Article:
Having some specific knowledge of greases, firearms are not a challenge for any modern synthetic grease. That is simply the facts. They are not too hot, too cold, too fast, with adverse atmosphere's,corrosives etc. Otherwise the human using them would be toast.
In point of fact the best testing I know of is the US Army conducted a test of 'improvised' lubricants for the AR series of guns. So if you were stranded without issued CLP what could you use. The answer is almost anything handy (atf is great, motor oil is great, olive oil works etc. etc.).


“So in war, the way is to avoid what is strong, and strike at what is weak.”
 
Posts: 6362 | Registered: October 14, 2004Reply With QuoteReport This Post
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What’s more, when a tube holding a few ounces will last me literally years of frequent use, what possible use would I have for a container that will still be half full when I die 20 years from now?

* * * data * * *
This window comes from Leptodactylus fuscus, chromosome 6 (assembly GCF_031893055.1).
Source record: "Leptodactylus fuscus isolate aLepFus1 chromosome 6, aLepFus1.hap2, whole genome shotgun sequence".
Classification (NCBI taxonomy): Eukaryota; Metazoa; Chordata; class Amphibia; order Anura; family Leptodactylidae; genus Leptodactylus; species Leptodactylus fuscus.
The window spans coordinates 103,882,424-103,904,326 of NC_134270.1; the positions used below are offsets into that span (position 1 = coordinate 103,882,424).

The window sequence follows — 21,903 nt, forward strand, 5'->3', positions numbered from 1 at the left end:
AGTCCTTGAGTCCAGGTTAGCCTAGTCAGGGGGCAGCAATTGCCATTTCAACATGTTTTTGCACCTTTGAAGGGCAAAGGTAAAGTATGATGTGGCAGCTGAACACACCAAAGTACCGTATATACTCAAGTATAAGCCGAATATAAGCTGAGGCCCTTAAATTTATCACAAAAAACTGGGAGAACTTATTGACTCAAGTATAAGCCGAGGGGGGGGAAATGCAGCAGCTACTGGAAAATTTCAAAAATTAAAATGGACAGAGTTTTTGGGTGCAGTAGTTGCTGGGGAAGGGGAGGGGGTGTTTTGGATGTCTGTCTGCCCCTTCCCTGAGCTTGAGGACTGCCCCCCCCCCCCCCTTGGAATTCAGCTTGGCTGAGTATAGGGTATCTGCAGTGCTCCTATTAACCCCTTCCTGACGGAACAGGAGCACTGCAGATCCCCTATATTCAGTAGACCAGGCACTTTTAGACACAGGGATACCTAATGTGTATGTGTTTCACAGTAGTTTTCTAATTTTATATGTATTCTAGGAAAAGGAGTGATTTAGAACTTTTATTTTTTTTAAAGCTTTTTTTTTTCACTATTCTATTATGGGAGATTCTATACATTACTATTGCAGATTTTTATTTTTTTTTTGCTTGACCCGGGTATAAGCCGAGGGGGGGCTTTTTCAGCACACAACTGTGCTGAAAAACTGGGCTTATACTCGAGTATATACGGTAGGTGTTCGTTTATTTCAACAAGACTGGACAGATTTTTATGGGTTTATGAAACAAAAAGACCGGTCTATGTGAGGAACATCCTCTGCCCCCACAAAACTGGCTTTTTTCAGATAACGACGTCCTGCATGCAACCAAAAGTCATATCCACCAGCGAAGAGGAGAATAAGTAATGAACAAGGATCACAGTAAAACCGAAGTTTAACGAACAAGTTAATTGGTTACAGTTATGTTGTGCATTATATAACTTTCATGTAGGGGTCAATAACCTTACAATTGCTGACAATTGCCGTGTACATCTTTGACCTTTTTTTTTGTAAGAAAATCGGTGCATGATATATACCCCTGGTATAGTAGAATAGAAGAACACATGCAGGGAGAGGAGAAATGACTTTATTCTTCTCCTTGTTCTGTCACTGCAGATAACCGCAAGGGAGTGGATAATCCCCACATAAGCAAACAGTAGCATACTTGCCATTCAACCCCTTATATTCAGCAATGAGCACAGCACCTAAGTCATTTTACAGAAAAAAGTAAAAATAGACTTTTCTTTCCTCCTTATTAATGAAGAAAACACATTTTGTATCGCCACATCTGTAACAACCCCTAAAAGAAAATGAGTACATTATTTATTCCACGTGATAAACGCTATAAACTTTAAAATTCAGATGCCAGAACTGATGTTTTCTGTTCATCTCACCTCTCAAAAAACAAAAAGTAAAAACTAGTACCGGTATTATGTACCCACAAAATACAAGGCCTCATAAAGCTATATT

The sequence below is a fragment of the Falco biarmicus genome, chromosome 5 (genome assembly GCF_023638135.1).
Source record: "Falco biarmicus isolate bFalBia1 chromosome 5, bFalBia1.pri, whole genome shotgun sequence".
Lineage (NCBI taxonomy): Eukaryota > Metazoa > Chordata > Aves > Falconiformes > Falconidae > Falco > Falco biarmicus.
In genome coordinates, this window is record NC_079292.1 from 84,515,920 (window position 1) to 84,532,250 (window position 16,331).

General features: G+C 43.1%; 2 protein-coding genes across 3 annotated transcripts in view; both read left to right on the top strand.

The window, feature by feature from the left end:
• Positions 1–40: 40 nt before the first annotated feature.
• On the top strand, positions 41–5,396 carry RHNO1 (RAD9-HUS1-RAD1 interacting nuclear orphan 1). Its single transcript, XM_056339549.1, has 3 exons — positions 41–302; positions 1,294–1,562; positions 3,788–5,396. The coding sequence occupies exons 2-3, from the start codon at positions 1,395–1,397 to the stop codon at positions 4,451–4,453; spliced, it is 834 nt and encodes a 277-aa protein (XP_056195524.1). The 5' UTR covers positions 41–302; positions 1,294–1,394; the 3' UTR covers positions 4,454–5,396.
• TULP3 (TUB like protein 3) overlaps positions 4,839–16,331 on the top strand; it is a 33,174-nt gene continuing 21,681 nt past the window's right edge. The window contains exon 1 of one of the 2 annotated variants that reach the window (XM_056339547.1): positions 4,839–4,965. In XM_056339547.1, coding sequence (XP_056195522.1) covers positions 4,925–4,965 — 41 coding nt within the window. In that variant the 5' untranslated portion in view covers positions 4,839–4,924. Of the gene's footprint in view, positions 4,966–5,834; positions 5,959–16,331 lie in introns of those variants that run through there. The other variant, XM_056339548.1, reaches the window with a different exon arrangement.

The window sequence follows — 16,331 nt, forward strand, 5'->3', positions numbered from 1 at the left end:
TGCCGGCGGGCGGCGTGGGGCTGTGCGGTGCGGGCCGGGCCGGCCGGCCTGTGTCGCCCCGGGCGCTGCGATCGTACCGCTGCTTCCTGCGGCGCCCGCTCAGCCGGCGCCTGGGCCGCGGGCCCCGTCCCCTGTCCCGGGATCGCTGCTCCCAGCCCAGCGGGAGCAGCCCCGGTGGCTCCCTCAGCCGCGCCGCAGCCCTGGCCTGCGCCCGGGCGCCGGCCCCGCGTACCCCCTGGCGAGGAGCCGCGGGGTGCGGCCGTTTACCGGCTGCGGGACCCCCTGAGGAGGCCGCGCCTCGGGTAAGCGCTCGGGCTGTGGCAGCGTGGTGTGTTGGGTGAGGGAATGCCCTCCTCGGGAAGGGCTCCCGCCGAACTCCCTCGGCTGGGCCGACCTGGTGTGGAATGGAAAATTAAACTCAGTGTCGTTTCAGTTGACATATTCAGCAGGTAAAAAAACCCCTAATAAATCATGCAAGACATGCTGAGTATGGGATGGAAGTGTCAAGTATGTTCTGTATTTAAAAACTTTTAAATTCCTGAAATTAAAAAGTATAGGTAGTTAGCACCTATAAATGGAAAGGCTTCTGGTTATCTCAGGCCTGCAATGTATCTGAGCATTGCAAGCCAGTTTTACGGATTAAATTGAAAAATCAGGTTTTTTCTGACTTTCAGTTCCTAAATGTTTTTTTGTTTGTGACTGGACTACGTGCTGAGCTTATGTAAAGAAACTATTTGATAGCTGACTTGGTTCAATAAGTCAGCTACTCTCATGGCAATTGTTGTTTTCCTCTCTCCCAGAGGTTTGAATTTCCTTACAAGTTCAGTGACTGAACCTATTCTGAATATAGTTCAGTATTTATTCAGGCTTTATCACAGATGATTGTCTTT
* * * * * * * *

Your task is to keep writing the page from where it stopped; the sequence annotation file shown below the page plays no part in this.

And there you have it folks!
 
Posts: 295 | Location: New Hampshire, USA | Registered: January 30, 2004Reply With QuoteReport This Post
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Unless Sig has done the developing and production of the lubricant, then what Sig has tested is irrelevant.

What testing and development has gone into the lubricant is very relevant, and his has a lot more to do with the science behind the development and formulation than it does to chucking grease on the rails and cooking off ten thousand rounds.

You have 100,000 rounds of experience. During those hundred thousand rounds, how many chemical analysis did you do? How many measurements on wear did you do? Flow and viscosity tests? Oil and grease analysis?

I wouldn't base choice on what the US army uses. The military maintained for a long time that the drier the better, less dust and sand to attract, and fact is, a wet run AR is better, as are nearly all firearms (including Glocks, despite the recommendation for a few drops of oil).